Pure London Blog

29 Jun 2020

Exploring inclusivity with Bolupe Adebiyi, Cotton Loops

Exploring inclusivity with Bolupe Adebiyi, Cotton Loops

We loved meeting Bolupe at Pure London back in July 2019 for the SS20 season. During this difficult and ever-changing period, we’ve been in touch with Bolupe to find out how she’s been navigating the current circumstances, as well as to revisit her time with us at Pure London.

Cotton Loops is an ethical and sustainable black and white fashion lifestyle brand. They are the No. 1 black and white fashion lifestyle brand in Africa and have designed and produced hundreds of bestselling products from their own factory in Lagos, Nigeria since inception in June 2018. Cotton Loops currently ship to over 20 countries mostly in Africa, Europe and America and around the world.

How do your Nigerian roots influence your designs?

There has been a huge multi-national and cultural infusion and diffusion and an intertwining of fashion, culture and social life in Nigeria for as long as I can remember. There are over 200 tribes in Nigeria with a population of over 190 million people, to give you an idea of just how vast it is!

"The landscape within which I had my formative years was very colourful, rich, diverse and multifarious."

Growing up in post-colonial Nigeria was interesting as a young fashion enthusiast. There was the fashion from all 200 tribes in Nigeria and then the undeniable infusion of the European colonial influences which was seen in the architecture, language and of course fashion so the landscape within which I had my formative years was very colourful, rich, diverse and multifarious.

Also, sustainability has been the framework against which I was raised. Back in the day, everything was made by hand and there was no waste. Upcycling and recycling have been practised here in Africa before it went mainstream in the West which is why it is second nature to us now at Cotton Loops; we were raised on ethical and sustainable practices! We are communal by culture and everyone is considered family whether they’re employee or blood kin and are treated as such.

Now going into fashion in my later years, after over 15 years in luxury event design and planning in over 12 countries around the world and locally against the rich cultural background and my personal style, I have brought these to bear in the myriad of design expressions in Cotton Loops.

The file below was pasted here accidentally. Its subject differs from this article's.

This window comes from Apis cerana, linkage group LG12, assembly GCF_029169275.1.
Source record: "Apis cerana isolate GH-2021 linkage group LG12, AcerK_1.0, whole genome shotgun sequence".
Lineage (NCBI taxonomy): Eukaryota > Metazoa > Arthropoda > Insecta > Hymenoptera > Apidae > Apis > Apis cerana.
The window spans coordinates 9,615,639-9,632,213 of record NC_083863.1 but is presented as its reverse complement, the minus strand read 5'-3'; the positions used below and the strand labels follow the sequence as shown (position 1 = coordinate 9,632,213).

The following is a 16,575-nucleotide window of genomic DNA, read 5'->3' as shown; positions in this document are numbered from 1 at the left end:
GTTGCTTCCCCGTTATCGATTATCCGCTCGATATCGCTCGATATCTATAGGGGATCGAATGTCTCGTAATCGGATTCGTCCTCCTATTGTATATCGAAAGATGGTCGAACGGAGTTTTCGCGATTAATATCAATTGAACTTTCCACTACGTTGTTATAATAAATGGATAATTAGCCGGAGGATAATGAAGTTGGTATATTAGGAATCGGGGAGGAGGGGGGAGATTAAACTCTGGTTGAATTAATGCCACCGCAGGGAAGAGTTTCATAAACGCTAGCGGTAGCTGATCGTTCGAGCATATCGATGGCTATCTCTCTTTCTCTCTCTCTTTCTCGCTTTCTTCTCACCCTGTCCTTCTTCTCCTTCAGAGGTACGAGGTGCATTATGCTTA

How are you navigating the current conversations around race and equality?

To put this in context, I grew up in Africa, but have since travelled to over 15 countries across Asia, the Middle East, Africa, Europe and America, so would say I have experienced a myriad of ethnicities, nationalities, races in my lifetime.

However, I admit to being part of a cocooned or privileged few black people (something that seems ridiculous to consider in the world we live in at the moment) who have only experienced racism marginally and have enough of a voice at those times to immediately correct those situations as deemed necessary; I am able to and can afford to remove myself or be removed from these situations without repercussions.

"At Cotton Loops, we believe in equality – be it race, gender, sexuality, pay etc. We believe all human beings are entitled to the same opportunities, but we also do not believe in tokenism – you only get what you have worked for."

I however have children whose paths are different from mine, who are not growing up in Africa, as well as family living in and across Europe and America. I have a brand with footprints across the globe, and employees, partners and vendors that are as diverse in ethnicities as can be, and so for the first time and much later in life than most, this is a conversation I am not only lending my voice and resources to but am now a huge part of even though it is new to me.

At Cotton Loops, we believe in equality – be it race, gender, sexuality, pay etc. We believe all human beings are entitled to the same opportunities, but we also do not believe in tokenism – you only get what you have worked for, so we are comfortable with any colour or representation as long as they’re a human being; black, white, brown, male or female, everyone has done what they should to get to where they are. This is what we have and will continue to believe here. 

"Inclusivity to me means freedom! Freedom to ‘be’ without judgement – also to ‘allow to be’ without barriers. It is non-discriminatory creativity and representation in any space, sphere or industry."

What does inclusivity in the fashion industry mean to you?

Inclusivity to me means freedom! Freedom to ‘be’ without judgement – also to ‘allow to be’ without barriers. It is non-discriminatory creativity and representation in any space, sphere or industry.

Discover the Cotton Loops story here:


 

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